In a week, Stanley was walking and eating and going through a stroke rehab program. I cannot tell you what pleasure it gave me to forward progress reports to the doctor who ordered his death in Iowa.
Everything in this story occurred over a 24 hour period. I did not have the luxury of a meltdown. I had to get to work to save a life from four states away.
My friend died some months later, but he was able to receive last rites and make a last confession, as well as have a Catholic Mass and burial.
In a stunning turn of events, the Dubuque hospital filed Medicare claims on my friend for “stroke rehab.” Fraud, on top of trying to kill a patient! Medicare sent me copies of the bills they received and I told them the truth. Medicare began a fraud investigation against the Catholic Hospital System of Dubuque. I had to give sworn statements. It was very upsetting. A bloodbath followed. The hospital was investigated and fined. The doctor who ordered Stanley’s death was censured for life on his record for “failing to nourish and hydrate a patient he admitted.” It is on his permanent professional record wherever he goes.
We must be willing to go to great lengths to save a life.
When we call ourselves “patient advocates,” we must be willing to go to great lengths to save a life. To be politically savvy. To be threatening and aggressive when needed. And to be fearless. We must be willing to take on any CEO in our path, a diocese if necessary, and even the archbishop himself.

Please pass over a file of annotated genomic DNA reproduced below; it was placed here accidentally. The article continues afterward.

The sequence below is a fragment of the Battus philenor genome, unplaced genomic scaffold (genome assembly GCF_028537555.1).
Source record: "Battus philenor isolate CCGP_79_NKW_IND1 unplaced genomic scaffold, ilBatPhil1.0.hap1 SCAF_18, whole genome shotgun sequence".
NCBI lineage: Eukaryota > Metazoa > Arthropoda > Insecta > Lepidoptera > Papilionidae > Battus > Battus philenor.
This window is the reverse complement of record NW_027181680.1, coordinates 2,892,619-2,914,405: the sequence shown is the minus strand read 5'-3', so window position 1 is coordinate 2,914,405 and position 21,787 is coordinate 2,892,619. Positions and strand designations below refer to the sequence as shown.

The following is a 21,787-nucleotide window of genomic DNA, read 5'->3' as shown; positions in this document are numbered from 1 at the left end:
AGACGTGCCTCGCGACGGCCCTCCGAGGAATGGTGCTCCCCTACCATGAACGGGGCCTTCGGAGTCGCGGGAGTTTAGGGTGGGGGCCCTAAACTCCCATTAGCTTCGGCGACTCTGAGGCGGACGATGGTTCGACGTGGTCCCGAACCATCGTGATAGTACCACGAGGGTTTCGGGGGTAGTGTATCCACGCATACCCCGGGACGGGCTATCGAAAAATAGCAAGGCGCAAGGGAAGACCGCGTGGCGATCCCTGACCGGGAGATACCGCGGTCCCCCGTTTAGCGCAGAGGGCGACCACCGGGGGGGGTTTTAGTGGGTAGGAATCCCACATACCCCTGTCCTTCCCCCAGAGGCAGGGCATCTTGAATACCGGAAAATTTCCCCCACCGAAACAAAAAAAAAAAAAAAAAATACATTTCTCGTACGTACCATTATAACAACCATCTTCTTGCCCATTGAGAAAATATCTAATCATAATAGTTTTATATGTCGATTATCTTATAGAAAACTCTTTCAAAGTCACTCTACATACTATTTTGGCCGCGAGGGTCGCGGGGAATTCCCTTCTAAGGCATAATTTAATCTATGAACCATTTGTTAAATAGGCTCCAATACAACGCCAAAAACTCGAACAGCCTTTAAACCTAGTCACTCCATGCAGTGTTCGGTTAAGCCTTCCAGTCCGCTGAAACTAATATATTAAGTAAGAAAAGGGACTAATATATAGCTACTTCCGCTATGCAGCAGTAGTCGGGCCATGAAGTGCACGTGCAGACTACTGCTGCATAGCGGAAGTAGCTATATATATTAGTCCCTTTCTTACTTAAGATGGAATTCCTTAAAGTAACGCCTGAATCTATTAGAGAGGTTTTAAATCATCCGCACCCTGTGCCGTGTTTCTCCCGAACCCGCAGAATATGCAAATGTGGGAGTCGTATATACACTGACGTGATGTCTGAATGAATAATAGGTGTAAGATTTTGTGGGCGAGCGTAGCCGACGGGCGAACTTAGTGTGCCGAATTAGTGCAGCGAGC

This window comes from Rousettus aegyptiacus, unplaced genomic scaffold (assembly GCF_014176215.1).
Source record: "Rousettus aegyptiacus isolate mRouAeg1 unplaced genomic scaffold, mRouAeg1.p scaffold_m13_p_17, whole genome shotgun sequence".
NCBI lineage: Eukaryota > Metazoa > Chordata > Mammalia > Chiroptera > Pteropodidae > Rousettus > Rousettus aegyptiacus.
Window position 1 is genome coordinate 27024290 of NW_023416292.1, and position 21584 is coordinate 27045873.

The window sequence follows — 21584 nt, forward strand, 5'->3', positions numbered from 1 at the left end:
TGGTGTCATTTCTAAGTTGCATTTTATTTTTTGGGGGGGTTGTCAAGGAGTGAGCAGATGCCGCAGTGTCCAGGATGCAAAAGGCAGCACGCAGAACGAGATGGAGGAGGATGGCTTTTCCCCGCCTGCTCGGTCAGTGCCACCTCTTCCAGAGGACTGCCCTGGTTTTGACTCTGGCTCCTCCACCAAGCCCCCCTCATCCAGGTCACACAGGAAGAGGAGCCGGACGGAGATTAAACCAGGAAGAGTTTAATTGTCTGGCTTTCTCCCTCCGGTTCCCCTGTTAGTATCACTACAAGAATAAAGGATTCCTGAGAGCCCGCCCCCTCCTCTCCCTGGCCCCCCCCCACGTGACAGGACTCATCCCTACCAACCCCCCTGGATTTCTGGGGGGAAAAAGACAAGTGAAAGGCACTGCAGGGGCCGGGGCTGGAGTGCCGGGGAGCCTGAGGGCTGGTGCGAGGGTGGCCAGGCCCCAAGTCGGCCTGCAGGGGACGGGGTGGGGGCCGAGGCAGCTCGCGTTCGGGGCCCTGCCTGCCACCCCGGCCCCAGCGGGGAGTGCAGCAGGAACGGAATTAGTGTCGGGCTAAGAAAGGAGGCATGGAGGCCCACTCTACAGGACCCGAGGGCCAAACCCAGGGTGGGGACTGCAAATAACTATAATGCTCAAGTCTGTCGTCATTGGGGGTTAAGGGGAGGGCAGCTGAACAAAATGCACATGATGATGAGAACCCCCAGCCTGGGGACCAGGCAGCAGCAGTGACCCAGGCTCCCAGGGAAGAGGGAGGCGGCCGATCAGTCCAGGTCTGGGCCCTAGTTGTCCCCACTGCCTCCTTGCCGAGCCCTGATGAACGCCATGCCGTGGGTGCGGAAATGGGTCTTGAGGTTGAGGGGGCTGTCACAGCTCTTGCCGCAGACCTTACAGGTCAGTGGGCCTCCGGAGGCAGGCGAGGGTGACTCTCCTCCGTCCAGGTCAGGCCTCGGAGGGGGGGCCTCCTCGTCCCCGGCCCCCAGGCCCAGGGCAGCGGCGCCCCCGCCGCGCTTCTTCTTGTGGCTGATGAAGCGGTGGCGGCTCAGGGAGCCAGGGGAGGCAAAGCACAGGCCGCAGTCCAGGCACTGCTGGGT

But, I would not have been able to save Stanley’s life had I not gotten a call from a very brave hospital social worker with a conscience. If not for that call, my friend would have been euthanized and buried without me every knowing what happened to him.
Allison Wiggins was raised in Norman, Oklahoma. In 1993, she moved to Austin, Texas to pursue a degree in psychology. She is a speaker and lecturer on family counseling issues, volunteerism, and many other topics. From 1986 to 1989, Allison was a volunteer counselor and fundraiser for Hospice Austin. From 1990 to 1994, she had a private practice in Marriage and Family counseling in Austin. She retired in 1994 and moved to Corpus Christi where she worked as a full time volunteer for Catholic Charities. In 1999, Allison moved to San Antonio to be a full time grandmother and parish volunteer. She attends Our Lady of the Atonement Catholic Church.
Allison is married to Robert Wiggins, M.D. They have one daughter, Elizabeth, and a granddaughter, Lily.